Why drones are the next big thing in business

In 2013, commercial drone users were concerned. Focus on drone strikes and military applications in the media had shaped public thinking on drones – and it wasn't positive. So much so that insiders preferred their technical name, "unmanned aerial vehicles" or UAVs, just to stand apart from the ominous drones. As Peter Singer, Director of the Brookings Institution's 21st Century Defense Initiative, told Huffington Post, "The public perception of this technology is being shaped by 1 percent of its actual use."

Fast forward just three years to 2016 and there's tangible evidence that public opinion on drones has softened. It's not uncommon to see drones hovering overhead at large public gatherings, with concert and festival goers waving at drones buzzing overhead. According to analysts at Business Insider, while defense uses are still the largest share of the global aerial drone market, civilian use is booming, primarily buoyed by commercial applications.

ackab1(own work) [CC BY 2.0 (]

Featured image:ackab1(own work) [CC BY 2.0 (], via Flickr.

More than just aerial delivery boys

Businesses like Amazon have seen a lot of press on using drones for deliveries – and that certainly is a tangible use case for UAVs – but potential applications for UAVs run much deeper than just overglorified delivery boys. Transportation reporter Joan Lowy of the Associated Press reports that commercial drone use is "the biggest game-changing technology in aviation since the advent of the jet engine."

So what other applications are drones good for? A quick scouring of the internet reveals references for drone use in filmmaking, disaster and emergency response efforts, and conservation work. According to Business Insider, drone software and hardware vendors are already helping customers with applications centered around agriculture, land management, energy, and construction. What's more, industry analysts at Owen Wyman cite that agricultural uses alone will make up an incredible 80 percent of the commercial UAV industry in the coming decades!

Monitoring crops from the air

As it turns out, drones are a valuable tool in a farming method called "precision agriculture". This method relies heavily on remote sensing and GPS technologies. Drones can take remote sensing hardware such as infrared sensors to the air to capture very accurate measurements of crop health anywhere in the field. This technology is already in use in sub-Saharan Africa, for example. There, drones mounted with IR sensors can detect plant stress 10 days before it's visible to the naked eye. Knowing this info can help farmers know exactly where to apply water, fertilizer, or pesticide to aid their crops, saving them time, resources, and most importantly – their livelihoods. All told, precision agriculture facilitated by drones could improve crop yields by 15 percent while reducing fertilizer use by up to 40 percent, reports Owen Wymen's analysts.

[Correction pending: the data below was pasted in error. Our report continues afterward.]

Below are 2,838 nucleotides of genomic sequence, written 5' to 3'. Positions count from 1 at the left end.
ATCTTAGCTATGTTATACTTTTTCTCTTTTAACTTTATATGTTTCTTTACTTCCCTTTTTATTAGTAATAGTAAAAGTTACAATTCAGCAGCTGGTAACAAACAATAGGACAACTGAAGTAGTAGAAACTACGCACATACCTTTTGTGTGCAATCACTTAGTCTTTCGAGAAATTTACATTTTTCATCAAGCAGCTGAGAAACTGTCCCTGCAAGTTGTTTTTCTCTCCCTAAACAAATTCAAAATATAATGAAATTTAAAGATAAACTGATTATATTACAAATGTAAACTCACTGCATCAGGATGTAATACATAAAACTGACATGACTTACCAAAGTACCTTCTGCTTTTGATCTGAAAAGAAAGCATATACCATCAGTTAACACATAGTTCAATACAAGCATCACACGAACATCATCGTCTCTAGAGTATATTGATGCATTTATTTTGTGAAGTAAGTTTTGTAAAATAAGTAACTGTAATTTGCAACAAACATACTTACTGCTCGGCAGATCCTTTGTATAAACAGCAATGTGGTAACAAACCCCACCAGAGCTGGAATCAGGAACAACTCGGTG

Under the hood – the interplay of software and hardware

When evaluating drones, most of the attention is typically given to the hardware specs. Hidden from the eye – but equally important – is the software that powers the drone. Commercial drones in particular are equipped with multiple sensors and ultra HD cameras generating a lot of data, all of which is recorded on the SD card inside the device. This is where the interplay of software and hardware can affect the drone's performance.

Software embedded inside the drone that interacts with the drone's SD card can affect:

  • Drone flight time. Software that writes data consistently results in less battery drain, giving more juice for flight.

  • Data safety. Drones can crash for a variety of reasons such as pilot error, hardware failure, or freak accidents. Therefore, software powering the SD card needs to be sturdy enough to preserve the data even if the drone's body is severely damaged.

  • Video resolution. The software component needs to support ultra-HD 4K video recording so that a farmer, for example, can monitor their cattle or crops accurately, day or night, and from higher altitudes.

  • SD card memory lifetime. Writing data on the SD card wears it out – the more efficiently the software does it, the longer is the lifetime of the card.

It's what's inside that counts

Just like computers, cars, and mobile phones, drones are getting smarter and more capable every day. As more and more businesses are starting to use drones, the device's features and capabilities are set to expand even further, making drones the next big thing in many businesses.

Similar to other devices, when evaluating the hardware, it's important to keep the software in mind because the two are interlinked. You wouldn't purchase an expensive computer without checking what's under the hood – why take that risk with a drone?SaveSave